International A.N.S.W.E.R. (Act Now to Stop War & End Racism) organized the rally, entitled: “The Real Axis of Evil: War, Racism and Poverty.” The event, however, didn’t have any one voice behind it, simply one message. Quakers, Teamsters, and Socialists joined Palestinians and Israelis to demand a change in US foreign policy. Signs read: “Question the War,” “Stop Bush,” “A Jewish Soldier Murdered My Sister,” “U.S. Out of Plan Colombia” and “Sharon: Stop Using the Holocaust as an Excuse for War,” among thousands of others.

Bob Trausch, one of the board members of the Chico Peace & Justice Center, helped to organize Chico’s involvement in the protest. He hopes that people will come to feel that there’s nothing more American than gathering peacefully to press your views onto US policy.

“I’m hoping that more people will see this and that more people will feel secure and safe with their feelings,” he said. “They don’t have to believe that if they’re against bombing Afghanistan or against going into Iraq that they’re anti-American. We’re all Americans. We all work, we all are educated, we all know what’s happening in this world and we don’t want our government doing the things they are doing.”

The police presence was remarkably light with, at most, a few dozen officers dispersed along the two mile route (one even tossed a peace sign my way as I snapped his photograph). Costumes and street theater abounded: a woman dressed as the Statue of Liberty in mourning, a giant corn ear protested genetically modified foods, a couple on stilts waded through the throngs of people. There were families; children laughed and sang with their parents, elderly couples in wheel chairs held signs. An African-American woman came out of the hair salon where she worked, applauding and thanking people for working towards change. There were Muslim women draped in black abayas from head to toe and a lone hippie couple wearing nothing at all.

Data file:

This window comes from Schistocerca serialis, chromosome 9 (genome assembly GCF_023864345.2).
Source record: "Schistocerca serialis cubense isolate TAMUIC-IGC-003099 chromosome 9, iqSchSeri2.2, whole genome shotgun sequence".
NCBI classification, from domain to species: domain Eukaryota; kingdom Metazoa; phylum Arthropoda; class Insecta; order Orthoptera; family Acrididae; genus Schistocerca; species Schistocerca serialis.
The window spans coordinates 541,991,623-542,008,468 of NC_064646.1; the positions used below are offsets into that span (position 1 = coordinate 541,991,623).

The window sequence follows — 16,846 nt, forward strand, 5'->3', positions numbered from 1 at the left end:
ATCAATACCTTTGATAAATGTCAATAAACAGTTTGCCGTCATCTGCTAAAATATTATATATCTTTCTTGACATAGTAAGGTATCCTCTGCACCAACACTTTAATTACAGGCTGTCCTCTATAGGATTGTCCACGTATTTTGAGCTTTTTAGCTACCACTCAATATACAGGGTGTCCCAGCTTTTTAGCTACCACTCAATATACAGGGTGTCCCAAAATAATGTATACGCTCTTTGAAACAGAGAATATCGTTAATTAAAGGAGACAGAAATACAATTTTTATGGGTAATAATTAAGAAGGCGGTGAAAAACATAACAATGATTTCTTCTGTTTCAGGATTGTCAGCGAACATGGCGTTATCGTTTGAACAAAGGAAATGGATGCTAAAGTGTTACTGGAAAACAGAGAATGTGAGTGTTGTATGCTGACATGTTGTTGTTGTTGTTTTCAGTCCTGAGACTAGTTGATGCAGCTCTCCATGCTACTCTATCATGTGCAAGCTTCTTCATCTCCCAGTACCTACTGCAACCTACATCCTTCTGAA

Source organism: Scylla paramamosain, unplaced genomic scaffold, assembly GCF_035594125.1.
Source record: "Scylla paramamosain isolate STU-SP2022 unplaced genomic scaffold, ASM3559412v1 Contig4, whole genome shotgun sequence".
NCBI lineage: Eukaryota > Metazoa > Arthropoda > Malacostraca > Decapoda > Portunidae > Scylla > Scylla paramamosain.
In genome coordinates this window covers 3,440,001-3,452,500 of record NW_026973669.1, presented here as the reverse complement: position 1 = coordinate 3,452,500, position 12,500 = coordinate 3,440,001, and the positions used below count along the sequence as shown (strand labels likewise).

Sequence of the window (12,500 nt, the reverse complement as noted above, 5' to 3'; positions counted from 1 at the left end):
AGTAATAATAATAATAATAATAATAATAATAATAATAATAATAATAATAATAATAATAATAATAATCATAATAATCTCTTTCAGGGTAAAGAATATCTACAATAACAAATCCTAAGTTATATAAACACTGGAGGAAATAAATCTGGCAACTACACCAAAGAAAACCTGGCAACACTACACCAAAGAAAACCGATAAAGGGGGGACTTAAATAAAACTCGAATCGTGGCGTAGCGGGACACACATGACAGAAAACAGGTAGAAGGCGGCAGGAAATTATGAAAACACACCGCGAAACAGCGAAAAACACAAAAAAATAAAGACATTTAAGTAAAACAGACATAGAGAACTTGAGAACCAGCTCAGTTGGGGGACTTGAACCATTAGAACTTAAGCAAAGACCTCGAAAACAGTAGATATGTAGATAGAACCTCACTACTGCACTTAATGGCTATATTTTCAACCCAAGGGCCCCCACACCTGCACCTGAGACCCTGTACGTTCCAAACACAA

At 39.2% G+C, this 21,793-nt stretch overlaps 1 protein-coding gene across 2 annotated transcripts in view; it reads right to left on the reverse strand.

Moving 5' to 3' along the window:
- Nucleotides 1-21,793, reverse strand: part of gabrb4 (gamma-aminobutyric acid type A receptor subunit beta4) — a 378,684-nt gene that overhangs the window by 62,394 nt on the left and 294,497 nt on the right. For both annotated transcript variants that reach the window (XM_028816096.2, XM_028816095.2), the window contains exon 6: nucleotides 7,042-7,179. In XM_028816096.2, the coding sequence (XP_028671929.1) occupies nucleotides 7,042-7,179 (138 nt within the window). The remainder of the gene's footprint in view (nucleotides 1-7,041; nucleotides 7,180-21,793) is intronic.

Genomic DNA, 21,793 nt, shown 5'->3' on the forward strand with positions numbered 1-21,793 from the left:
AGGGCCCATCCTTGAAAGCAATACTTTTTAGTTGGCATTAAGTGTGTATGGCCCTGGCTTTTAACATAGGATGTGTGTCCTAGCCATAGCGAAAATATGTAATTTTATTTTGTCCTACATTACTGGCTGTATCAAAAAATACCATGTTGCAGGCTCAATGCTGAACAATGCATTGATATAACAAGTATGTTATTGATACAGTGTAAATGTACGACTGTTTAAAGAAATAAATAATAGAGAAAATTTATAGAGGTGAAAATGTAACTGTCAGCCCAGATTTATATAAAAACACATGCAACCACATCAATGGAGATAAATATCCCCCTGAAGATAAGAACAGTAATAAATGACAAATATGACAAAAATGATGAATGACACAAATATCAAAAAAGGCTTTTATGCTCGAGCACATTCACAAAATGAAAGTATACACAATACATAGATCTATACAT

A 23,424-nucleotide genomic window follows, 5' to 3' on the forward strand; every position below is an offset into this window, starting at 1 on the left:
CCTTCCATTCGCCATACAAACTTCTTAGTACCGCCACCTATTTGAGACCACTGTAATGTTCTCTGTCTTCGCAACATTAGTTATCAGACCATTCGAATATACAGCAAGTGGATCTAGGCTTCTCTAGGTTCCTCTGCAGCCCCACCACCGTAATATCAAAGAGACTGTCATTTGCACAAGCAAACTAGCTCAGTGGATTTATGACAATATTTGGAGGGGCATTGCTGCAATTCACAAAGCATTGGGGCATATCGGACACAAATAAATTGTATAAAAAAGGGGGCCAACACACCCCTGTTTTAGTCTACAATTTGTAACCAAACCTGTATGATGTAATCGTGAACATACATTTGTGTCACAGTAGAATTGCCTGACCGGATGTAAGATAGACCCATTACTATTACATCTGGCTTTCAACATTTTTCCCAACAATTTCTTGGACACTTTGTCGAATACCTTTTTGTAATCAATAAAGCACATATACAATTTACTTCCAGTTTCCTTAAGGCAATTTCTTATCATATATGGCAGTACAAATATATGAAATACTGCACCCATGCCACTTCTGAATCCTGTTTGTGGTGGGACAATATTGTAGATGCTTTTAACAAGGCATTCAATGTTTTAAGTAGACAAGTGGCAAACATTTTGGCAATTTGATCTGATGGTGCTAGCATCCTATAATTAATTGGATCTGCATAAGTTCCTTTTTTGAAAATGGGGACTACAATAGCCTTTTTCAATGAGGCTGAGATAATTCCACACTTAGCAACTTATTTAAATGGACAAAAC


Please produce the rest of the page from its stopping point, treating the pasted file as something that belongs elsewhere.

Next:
Chico State graduate Adrienne Wright was amazed by the diversity of people and issues. “It’s incredible,” she said, “I didn’t realize that there were this many people in California who are against the war.”

Martin Coots, a waiter at a downtown Chico restaurant, was impressed by the turnout but had hoped for a different focus. “It’s great to see that people aren’t afraid to speak out,” he said, “but I thought this was supposed to be a sister protest with Washington D.C. People here are attacking the shadow, it should be about the World Trade Organization.” Other Chico protesters agreed, and several held aloft American flags with the stars replaced by corporate logos.

Jim Reis, a Gulf War veteran, had more personal reasons for taking part in the demonstration. “I wholeheartedly joined the military and thought I was doing the right thing,” he said. “Fortunately, as I got older, hopefully a little bit wiser and more educated, I realized that war is never the way to solve any problem.”

And I was there because I love democracy. I wanted to play a small role in making a large change in the world.

“Change always has to come from people,” Bob Trausch told me while we marched, “it can’t come from higher up. And this is just the beginning, because people are finally waking up to the fact that we need a change.”

Amen to that, and you can sign me up for next time.